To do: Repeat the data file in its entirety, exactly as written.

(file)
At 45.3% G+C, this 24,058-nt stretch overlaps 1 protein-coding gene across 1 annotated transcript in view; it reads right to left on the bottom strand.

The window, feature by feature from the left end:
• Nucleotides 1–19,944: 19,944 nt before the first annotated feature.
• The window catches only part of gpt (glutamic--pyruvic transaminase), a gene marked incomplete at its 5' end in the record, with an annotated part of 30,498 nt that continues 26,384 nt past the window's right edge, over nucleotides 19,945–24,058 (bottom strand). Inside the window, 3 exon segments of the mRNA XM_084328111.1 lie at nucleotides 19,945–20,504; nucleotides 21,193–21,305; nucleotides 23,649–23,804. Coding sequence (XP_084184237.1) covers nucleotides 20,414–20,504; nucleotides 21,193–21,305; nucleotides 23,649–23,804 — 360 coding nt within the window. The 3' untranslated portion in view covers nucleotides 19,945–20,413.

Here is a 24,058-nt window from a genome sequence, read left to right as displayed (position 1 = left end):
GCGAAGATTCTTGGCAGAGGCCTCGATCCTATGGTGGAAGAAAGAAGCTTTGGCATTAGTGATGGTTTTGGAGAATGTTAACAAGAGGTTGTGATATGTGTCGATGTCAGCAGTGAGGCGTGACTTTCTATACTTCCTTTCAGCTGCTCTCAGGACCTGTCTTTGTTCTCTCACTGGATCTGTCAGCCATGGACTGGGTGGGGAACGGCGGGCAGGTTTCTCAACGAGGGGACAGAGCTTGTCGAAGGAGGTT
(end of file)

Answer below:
At 45.3% G+C, this 24,058-nt stretch overlaps 1 protein-coding gene across 1 annotated transcript in view; it reads right to left on the bottom strand.

The window, feature by feature from the left end:
• Nucleotides 1–19,944: 19,944 nt before the first annotated feature.
• The window catches only part of gpt (glutamic--pyruvic transaminase), a gene marked incomplete at its 5' end in the record, with an annotated part of 30,498 nt that continues 26,384 nt past the window's right edge, over nucleotides 19,945–24,058 (bottom strand). Inside the window, 3 exon segments of the mRNA XM_084328111.1 lie at nucleotides 19,945–20,504; nucleotides 21,193–21,305; nucleotides 23,649–23,804. Coding sequence (XP_084184237.1) covers nucleotides 20,414–20,504; nucleotides 21,193–21,305; nucleotides 23,649–23,804 — 360 coding nt within the window. The 3' untranslated portion in view covers nucleotides 19,945–20,413.

Here is a 24,058-nt window from a genome sequence, read left to right as displayed (position 1 = left end):
GCGAAGATTCTTGGCAGAGGCCTCGATCCTATGGTGGAAGAAAGAAGCTTTGGCATTAGTGATGGTTTTGGAGAATGTTAACAAGAGGTTGTGATATGTGTCGATGTCAGCAGTGAGGCGTGACTTTCTATACTTCCTTTCAGCTGCTCTCAGGACCTGTCTTTGTTCTCTCACTGGATCTGTCAGCCATGGACTGGGTGGGGAACGGCGGGCAGGTTTCTCAACGAGGGGACAGAGCTTGTCGAAGGAGGTT